When shopping for new windows, choose double-pane products with a U-factor of 0.40 or less. U-factor is a measure of heat transferred by the entire window (frame, sash and glass) either into or out of the building. Windows with a lower U-factor do a better job of insulating, and therefore provide more comfort and energy savings when it is cold outside.
In addition to a low U-factor, the windows should have a solar heat gain coefficient (SHGC) that suits your climate and the window’s orientation. SHGC is a measure of the solar radiation entering the room through the entire window. An SHGC of 0.40 or less will reduce air-conditioning costs and provide more comfort in warmer climates. A higher SHGC will allow more sun to heat the room, which is desirable in colder climates and in homes designed for passive solar heating (see our Major Remodeling and Additions Overview for information on passive solar design).
Wood, fiberglass and vinyl frames all insulate much better than aluminum frames. Some wood-frame windows are made with sustainably harvested wood certified by the Forest Stewardship Council (FSC).
Visit www.efficientwindows.org for help in choosing the best criteria for windows in your climate and for your specific application. Check with your local utility company for rebate programs for high performance windows.
- Check the label. Factory-made windows have a National Fenestration Rating Council (NFRC) label showing the product’s U-factor, SHGC and other performance characteristics (visit www.NFRC.org for more information). This information is also usually available on the manufacturer’s website. Some suppliers offer a limited number of low-e options, so it may be challenging to get the exact window performance characteristics you desire. Telling suppliers and window representatives what you want—even if it is not available today—may help expand product availability in the future.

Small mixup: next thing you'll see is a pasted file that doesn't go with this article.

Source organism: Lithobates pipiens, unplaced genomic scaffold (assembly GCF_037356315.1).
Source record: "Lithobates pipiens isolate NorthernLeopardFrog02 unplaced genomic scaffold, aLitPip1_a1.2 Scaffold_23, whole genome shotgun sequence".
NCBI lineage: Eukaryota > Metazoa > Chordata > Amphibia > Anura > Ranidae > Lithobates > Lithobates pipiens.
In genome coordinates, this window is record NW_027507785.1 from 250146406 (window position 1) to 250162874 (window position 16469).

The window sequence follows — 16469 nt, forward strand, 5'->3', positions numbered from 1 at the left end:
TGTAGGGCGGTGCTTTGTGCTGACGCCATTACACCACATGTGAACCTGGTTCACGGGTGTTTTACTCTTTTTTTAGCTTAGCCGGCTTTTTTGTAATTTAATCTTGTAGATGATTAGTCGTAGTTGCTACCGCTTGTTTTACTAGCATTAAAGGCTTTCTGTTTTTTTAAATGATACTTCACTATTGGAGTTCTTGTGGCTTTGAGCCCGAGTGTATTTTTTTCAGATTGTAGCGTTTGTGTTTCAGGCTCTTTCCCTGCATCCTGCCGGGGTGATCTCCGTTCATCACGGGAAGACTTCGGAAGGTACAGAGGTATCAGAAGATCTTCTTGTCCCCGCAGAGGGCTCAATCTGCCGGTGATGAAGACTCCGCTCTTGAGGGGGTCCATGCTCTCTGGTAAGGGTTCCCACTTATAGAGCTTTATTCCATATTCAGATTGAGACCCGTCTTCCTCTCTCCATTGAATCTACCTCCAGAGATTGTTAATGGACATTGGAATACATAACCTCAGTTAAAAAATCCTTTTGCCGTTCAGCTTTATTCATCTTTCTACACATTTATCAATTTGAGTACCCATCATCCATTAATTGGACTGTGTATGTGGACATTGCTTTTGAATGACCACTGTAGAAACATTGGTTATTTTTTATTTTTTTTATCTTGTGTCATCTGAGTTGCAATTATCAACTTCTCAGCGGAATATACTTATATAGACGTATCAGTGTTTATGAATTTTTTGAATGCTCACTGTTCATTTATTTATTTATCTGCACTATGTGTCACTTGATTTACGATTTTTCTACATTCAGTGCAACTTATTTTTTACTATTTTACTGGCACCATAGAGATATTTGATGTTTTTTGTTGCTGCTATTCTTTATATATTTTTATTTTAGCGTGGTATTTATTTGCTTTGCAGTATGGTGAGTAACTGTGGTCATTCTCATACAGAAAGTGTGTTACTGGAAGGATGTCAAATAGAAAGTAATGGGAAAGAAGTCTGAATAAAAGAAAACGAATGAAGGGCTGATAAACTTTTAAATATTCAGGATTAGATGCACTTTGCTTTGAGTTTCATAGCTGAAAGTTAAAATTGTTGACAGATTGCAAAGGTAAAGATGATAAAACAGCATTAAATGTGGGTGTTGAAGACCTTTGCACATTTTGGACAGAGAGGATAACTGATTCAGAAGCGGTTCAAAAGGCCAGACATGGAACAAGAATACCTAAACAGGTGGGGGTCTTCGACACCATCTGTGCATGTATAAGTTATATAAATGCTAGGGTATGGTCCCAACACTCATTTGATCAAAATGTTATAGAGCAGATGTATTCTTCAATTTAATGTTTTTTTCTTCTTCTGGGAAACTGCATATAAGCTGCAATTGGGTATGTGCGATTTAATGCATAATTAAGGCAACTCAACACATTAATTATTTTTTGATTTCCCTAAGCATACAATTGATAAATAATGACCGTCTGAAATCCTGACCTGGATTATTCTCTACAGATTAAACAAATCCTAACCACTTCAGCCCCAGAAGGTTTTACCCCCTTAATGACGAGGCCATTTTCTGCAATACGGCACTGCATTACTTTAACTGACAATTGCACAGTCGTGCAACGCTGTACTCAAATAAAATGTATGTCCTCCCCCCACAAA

Replacing existing windows. If you plan to replace existing windows, you will need to choose between retrofit and new construction windows. Retrofit windows are installed relatively easily by removing the existing window glass and slipping in a new window frame assembly within the existing window frame. Be aware that if the existing windows have moisture problems, retrofit windows will not necessarily fix the problems.
New construction windows require that the entire window assembly (glass and frame) be removed prior to installation. Flashing, building paper and sealants must all be reapplied. Additionally, stucco or siding may need to be cut away during installation and repaired after completion. Replacing the entire window frame and substrate requires more effort and money than installing retrofit windows, but it’s a better option if water damage has occurred.
- Shade your windows. If sun streaming through windows is overheating your home and making your air conditioner run overtime, shading the windows will likely be a less expensive option than buying new high performance windows. Awnings, trellises and shade trees are good ways to control solar heat gain through windows. If you are building an addition or doing a major remodel, consider designing an appropriately sized roof overhang for south-facing windows to block sun in the summer but allow in the sun’s warmth in the winter. Interior shading products (curtains, blinds and the like) are less effective at keeping heat out than exterior shading, but they are better than nothing.